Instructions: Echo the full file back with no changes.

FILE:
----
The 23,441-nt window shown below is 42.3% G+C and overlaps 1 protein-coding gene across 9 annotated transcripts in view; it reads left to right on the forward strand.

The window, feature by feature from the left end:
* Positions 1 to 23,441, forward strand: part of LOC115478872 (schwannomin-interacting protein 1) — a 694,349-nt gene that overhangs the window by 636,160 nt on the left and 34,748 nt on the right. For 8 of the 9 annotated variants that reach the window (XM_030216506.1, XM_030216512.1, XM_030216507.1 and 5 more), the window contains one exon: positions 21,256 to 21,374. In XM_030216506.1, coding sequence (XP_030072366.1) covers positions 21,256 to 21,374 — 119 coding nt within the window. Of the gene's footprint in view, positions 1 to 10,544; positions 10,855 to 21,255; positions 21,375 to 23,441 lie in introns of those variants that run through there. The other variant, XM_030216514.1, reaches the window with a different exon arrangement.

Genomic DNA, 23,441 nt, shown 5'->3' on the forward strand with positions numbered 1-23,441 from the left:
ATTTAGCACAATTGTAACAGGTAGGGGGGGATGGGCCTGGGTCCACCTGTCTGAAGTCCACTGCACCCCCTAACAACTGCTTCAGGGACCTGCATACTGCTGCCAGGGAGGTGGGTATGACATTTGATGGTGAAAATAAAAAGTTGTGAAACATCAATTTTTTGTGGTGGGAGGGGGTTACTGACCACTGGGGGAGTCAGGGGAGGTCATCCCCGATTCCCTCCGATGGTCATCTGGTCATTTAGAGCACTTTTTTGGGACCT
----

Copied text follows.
The 23,441-nt window shown below is 42.3% G+C and overlaps 1 protein-coding gene across 9 annotated transcripts in view; it reads left to right on the forward strand.

The window, feature by feature from the left end:
* Positions 1 to 23,441, forward strand: part of LOC115478872 (schwannomin-interacting protein 1) — a 694,349-nt gene that overhangs the window by 636,160 nt on the left and 34,748 nt on the right. For 8 of the 9 annotated variants that reach the window (XM_030216506.1, XM_030216512.1, XM_030216507.1 and 5 more), the window contains one exon: positions 21,256 to 21,374. In XM_030216506.1, coding sequence (XP_030072366.1) covers positions 21,256 to 21,374 — 119 coding nt within the window. Of the gene's footprint in view, positions 1 to 10,544; positions 10,855 to 21,255; positions 21,375 to 23,441 lie in introns of those variants that run through there. The other variant, XM_030216514.1, reaches the window with a different exon arrangement.

Genomic DNA, 23,441 nt, shown 5'->3' on the forward strand with positions numbered 1-23,441 from the left:
ATTTAGCACAATTGTAACAGGTAGGGGGGGATGGGCCTGGGTCCACCTGTCTGAAGTCCACTGCACCCCCTAACAACTGCTTCAGGGACCTGCATACTGCTGCCAGGGAGGTGGGTATGACATTTGATGGTGAAAATAAAAAGTTGTGAAACATCAATTTTTTGTGGTGGGAGGGGGTTACTGACCACTGGGGGAGTCAGGGGAGGTCATCCCCGATTCCCTCCGATGGTCATCTGGTCATTTAGAGCACTTTTTTGGGACCT